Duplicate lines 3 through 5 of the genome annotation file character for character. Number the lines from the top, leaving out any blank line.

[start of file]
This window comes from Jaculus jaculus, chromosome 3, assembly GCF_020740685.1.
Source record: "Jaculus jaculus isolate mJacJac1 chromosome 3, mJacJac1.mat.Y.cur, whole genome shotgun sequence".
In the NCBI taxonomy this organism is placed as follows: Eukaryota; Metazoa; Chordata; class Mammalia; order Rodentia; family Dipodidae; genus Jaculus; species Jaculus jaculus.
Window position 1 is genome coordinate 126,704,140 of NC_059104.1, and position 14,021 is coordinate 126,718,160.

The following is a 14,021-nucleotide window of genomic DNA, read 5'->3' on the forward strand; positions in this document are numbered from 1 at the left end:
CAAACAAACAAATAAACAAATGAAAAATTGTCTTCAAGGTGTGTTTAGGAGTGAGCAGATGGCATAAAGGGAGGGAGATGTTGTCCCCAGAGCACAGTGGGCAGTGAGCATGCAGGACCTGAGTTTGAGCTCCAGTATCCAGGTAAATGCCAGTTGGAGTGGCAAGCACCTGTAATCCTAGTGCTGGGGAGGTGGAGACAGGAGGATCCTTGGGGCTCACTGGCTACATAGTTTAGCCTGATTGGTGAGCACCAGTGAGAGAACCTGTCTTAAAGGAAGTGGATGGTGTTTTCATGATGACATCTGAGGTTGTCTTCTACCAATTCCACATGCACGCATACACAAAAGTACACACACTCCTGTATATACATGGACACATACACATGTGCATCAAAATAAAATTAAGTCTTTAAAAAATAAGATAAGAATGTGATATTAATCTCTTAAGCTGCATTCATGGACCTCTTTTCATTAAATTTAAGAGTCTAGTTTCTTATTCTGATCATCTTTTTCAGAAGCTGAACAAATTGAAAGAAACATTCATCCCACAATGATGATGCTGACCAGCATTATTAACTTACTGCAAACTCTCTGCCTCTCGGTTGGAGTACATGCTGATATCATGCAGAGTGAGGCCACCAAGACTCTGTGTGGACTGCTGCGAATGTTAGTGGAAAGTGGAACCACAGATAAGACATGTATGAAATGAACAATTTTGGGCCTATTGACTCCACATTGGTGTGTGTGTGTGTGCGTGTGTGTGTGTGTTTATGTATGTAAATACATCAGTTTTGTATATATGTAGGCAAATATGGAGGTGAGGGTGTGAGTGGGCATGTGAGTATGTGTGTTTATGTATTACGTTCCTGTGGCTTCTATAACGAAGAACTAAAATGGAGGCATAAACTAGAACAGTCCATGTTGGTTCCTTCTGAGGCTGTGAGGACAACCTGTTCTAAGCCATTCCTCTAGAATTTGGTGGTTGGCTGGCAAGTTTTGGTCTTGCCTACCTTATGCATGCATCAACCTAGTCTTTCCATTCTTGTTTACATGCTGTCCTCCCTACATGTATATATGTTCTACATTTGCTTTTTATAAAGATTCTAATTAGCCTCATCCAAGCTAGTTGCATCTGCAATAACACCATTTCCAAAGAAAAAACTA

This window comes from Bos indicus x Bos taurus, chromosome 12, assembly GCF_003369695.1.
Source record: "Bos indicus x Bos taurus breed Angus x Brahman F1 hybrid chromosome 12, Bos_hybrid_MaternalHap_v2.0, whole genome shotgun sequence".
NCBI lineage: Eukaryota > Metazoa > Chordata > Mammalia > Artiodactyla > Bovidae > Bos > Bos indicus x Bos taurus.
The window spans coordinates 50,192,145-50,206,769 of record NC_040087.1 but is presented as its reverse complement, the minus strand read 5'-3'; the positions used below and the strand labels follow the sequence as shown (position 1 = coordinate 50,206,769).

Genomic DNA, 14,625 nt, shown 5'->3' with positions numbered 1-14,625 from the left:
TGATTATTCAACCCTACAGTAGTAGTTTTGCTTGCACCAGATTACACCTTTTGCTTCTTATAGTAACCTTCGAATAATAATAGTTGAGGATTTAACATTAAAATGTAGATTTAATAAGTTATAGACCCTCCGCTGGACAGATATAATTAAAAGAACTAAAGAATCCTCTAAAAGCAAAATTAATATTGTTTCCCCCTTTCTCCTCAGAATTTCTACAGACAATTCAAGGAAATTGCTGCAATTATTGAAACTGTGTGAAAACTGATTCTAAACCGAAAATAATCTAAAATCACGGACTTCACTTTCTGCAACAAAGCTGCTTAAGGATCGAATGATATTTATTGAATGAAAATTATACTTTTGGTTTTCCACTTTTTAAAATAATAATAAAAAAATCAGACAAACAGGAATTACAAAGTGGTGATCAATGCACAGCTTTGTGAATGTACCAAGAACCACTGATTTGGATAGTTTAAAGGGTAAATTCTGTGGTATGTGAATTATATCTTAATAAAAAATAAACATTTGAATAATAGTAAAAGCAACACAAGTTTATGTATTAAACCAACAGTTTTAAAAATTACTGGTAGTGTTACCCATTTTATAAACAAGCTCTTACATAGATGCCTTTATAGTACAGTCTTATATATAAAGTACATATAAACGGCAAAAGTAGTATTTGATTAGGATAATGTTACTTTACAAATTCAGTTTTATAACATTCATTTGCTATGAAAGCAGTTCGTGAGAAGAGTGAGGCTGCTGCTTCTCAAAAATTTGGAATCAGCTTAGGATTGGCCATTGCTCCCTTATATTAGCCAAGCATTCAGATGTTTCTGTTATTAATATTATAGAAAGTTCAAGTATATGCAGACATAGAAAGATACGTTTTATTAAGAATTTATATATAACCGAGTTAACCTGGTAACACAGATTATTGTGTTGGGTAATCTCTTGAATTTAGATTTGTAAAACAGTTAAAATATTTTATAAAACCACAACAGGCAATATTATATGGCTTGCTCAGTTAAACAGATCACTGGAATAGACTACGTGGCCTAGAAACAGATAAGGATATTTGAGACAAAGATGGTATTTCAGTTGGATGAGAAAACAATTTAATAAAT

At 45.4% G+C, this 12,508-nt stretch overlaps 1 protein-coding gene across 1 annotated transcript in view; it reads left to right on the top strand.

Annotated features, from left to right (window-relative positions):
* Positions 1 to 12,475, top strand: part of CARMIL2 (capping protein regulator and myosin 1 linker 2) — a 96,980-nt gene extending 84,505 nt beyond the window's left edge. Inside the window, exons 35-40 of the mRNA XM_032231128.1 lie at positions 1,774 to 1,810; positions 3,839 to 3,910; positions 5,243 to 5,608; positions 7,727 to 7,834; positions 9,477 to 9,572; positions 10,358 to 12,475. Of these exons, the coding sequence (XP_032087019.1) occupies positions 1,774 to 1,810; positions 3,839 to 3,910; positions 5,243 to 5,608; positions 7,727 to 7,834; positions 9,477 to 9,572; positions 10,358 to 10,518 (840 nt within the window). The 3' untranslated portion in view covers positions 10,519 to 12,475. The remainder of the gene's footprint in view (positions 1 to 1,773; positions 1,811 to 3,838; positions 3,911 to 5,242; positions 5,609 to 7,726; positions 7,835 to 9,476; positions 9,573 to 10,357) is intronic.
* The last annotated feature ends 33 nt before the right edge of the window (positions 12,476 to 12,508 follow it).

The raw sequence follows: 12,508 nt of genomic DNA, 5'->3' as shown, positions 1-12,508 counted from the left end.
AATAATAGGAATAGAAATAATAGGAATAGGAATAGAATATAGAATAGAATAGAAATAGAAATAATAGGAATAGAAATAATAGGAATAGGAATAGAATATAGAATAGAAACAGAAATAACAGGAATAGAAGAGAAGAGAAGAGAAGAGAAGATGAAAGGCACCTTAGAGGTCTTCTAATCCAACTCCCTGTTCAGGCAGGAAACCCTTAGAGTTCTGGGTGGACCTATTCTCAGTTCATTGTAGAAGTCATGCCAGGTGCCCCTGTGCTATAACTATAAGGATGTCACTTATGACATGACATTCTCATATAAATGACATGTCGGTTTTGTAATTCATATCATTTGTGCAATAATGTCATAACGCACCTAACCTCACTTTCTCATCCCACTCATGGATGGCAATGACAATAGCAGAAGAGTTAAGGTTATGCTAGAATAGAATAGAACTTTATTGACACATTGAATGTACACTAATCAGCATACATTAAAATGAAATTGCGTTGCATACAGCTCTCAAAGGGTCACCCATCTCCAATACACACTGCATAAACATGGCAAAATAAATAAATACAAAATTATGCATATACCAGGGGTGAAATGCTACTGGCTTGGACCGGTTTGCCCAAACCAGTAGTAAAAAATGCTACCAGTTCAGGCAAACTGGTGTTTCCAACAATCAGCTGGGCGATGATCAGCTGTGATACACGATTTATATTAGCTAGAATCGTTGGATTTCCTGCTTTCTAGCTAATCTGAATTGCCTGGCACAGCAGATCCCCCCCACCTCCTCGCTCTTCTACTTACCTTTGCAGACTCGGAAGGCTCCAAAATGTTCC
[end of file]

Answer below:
In the NCBI taxonomy this organism is placed as follows: Eukaryota; Metazoa; Chordata; class Mammalia; order Rodentia; family Dipodidae; genus Jaculus; species Jaculus jaculus.
Window position 1 is genome coordinate 126,704,140 of NC_059104.1, and position 14,021 is coordinate 126,718,160.

The following is a 14,021-nucleotide window of genomic DNA, read 5'->3' on the forward strand; positions in this document are numbered from 1 at the left end: